I spotted an Arby’s, pulled into the parking lot, and switched off the engine. White light from a street lamp filtered into the Expedition. Twisting in my seat, I peered back at Colton. In that moment, I was struck by his smallness, his little boyness. He was really just a little guy who still spoke with an endearing (and sometimes embarrassing) call-it-like-you-see-it innocence. If you’re a parent, you know what I mean: the age where a kid might point to a pregnant woman and ask (very loudly), “Daddy, why is that lady so fat?” Colton was in that narrow window of life where he hadn’t yet learned either tact or guile.
All these thoughts flashed through my mind as I tried to figure how to respond to my four-year-old’s simple proclamation that angels had sung to him. Finally, I plunged in: “Colton, you said that angels sang to you while you were at the hospital?”
He nodded his head vigorously.
“What did they sing to you?”
Colton turned his eyes up and to the right, the attitude of remembering. “Well, they sang ‘Jesus Loves Me’ and ‘Joshua Fought the Battle of Jericho,’” he said earnestly. “I asked them to sing ‘We Will, We Will Rock You,’ but they wouldn’t sing that.”
As Cassie giggled softly, I noticed that Colton’s answer had been quick and matter-of-fact, without a hint of hesitation.
Sonja and I exchanged glances again. What’s going on? Did he have a dream in the hospital?
And one more unspoken question: What do we say now?
A natural question popped into my head: “Colton, what did the angels look like?”
He chuckled at what seemed to be a memory. “Well, one of them looked like Grandpa Dennis, but it wasn’t him, ’cause Grandpa Dennis has glasses.”
Then he grew serious. “Dad, Jesus had the angels sing to me because I was so scared. They made me feel better.”
I glanced at Sonja again and saw that her mouth had dropped open. I turned back to Colton. “You mean Jesus was there?”
My little boy nodded as though reporting nothing more remarkable than seeing a ladybug in the front yard. “Yeah, Jesus was there.”
“Well, where was Jesus?”
Colton looked me right in the eye. “I was sitting in Jesus’ lap.”
If there are Stop buttons on conversations, that was one of them right there. Astonished into speechlessness, Sonja and I looked at each other and passed another silent telegram: Okay, we really need to talk about this.
We all piled out of the Expedition and trooped into Arby’s, emerging a few minutes later with a bag of grub. In between, Sonja and I exchanged whispers.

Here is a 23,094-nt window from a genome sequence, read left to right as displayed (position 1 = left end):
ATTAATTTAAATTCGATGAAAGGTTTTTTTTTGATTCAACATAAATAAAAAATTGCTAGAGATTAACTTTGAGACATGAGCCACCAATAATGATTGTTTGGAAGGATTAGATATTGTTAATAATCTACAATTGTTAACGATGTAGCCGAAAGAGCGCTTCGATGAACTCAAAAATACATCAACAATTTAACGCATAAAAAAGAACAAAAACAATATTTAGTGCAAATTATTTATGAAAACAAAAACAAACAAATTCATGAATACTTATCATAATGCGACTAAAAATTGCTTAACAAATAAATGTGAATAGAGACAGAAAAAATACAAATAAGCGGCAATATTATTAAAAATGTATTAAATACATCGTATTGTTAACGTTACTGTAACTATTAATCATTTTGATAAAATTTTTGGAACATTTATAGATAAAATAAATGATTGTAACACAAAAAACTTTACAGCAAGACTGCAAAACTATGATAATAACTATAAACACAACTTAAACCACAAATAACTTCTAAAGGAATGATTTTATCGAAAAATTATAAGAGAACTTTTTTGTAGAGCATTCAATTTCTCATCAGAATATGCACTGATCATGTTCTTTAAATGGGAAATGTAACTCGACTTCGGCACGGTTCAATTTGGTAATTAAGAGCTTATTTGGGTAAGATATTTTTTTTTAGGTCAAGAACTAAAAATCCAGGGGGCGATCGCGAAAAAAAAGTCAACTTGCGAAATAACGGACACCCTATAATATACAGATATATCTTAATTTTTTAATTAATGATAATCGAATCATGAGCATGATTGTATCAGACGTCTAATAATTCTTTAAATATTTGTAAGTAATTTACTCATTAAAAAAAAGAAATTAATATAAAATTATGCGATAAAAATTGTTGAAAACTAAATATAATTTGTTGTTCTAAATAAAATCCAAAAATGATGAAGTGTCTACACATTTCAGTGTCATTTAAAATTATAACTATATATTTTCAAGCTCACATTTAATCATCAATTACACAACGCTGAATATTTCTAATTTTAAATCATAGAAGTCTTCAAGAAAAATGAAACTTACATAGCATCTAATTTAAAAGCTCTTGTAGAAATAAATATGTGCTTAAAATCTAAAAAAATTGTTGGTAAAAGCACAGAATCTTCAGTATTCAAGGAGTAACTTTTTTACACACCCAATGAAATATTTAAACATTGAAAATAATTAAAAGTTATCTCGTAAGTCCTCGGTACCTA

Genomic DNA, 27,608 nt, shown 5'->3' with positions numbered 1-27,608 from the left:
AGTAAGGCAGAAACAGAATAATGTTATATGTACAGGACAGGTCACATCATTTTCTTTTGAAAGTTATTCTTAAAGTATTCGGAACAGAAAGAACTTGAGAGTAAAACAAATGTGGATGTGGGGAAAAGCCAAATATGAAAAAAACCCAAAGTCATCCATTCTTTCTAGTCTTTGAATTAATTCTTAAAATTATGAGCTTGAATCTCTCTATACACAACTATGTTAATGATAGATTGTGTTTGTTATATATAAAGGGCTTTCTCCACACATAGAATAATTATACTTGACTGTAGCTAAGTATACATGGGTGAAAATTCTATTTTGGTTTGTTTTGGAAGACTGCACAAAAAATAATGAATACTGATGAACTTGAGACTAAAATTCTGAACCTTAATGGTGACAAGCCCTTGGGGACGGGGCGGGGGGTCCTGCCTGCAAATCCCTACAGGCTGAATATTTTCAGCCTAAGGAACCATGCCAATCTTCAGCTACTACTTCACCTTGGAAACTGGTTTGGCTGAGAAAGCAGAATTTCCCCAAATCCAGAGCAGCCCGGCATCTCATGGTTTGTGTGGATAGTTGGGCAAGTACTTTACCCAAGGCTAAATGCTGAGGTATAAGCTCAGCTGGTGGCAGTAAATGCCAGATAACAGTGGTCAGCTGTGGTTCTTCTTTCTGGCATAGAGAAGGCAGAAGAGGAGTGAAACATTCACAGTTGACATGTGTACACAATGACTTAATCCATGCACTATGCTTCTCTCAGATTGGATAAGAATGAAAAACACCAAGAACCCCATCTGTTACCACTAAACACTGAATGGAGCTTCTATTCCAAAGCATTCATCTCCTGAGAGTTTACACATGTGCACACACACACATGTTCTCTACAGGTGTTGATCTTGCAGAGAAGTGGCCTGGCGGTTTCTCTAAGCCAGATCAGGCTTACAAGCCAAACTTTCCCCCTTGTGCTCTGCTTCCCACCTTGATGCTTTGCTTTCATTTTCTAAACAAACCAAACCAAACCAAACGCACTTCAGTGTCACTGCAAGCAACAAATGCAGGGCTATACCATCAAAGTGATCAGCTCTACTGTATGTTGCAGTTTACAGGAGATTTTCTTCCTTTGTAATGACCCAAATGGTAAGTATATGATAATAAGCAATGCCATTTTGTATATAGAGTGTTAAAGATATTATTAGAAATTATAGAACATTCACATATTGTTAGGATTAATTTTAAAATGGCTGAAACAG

“Do you think he really saw angels?”
“I don’t know.”
“Was it a dream?” “I don’t know — he seems so sure.”
Back in the SUV, Sonja passed out roast beef sandwiches and potato cakes, and I ventured another question.
“Colton, where were you when you saw Jesus?”
He looked at me as if to say, Didn’t we just talk about this?
“At the hospital. You know, when Dr. O’Holleran was working on me.”
“Well, Dr. O’Holleran worked on you a couple of times, remember?” I said. Colton had both an emergency appendectomy and then an abdominal clean-out in the hospital, and later we had taken Colton to have some keloid scarring removed, but that was at Dr. O’Holleran’s office. “Are you sure it was at the hospital?”
Colton nodded. “Yeah, at the hospital. When I was with Jesus, you were praying, and Mommy was talking on the phone.”
That definitely meant he was talking about the hospital. But how in the world did he know where we had been?
“But you were in the operating room, Colton,” I said. “How could you know what we were doing?”
“’Cause I could see you,” Colton said matter-of-factly. “I went up out of my body and I was looking down and I could see the doctor working on my body. And I saw you and Mommy. You were in a little room by yourself, praying; and Mommy was in a different room, and she was praying and talking on the phone.”
Colton’s words rocked me to my core. Sonja’s eyes were wider than ever, but she said nothing, just stared at me and absently bit into her sandwich.
That was all the information I could handle at that point. I started the engine, steered the Expedition back onto the street, and pointed us toward South Dakota. As I hit I-80, pasturelands unrolled on either side, dotted here and there with duck ponds that glinted in the moonlight. By then, it was very late, and soon everyone else was snoozing as planned.
As the road hummed underneath me, I marveled at the things I had just heard. Our little boy had said some pretty incredible stuff — and he had backed it up with credible information, things there was no way he could have known. We had not told him what we were doing while he was in surgery, under anesthesia, apparently unconscious.
Over and over, I kept asking myself, How could he have known? But by the time we rolled across the South Dakota state line, I had another question: Could this be real?
From "Heaven Is for Real" by Todd Burpo with Lynn Vincent. Copyright © 2010. Reprinted by permission of Thomas Nelson.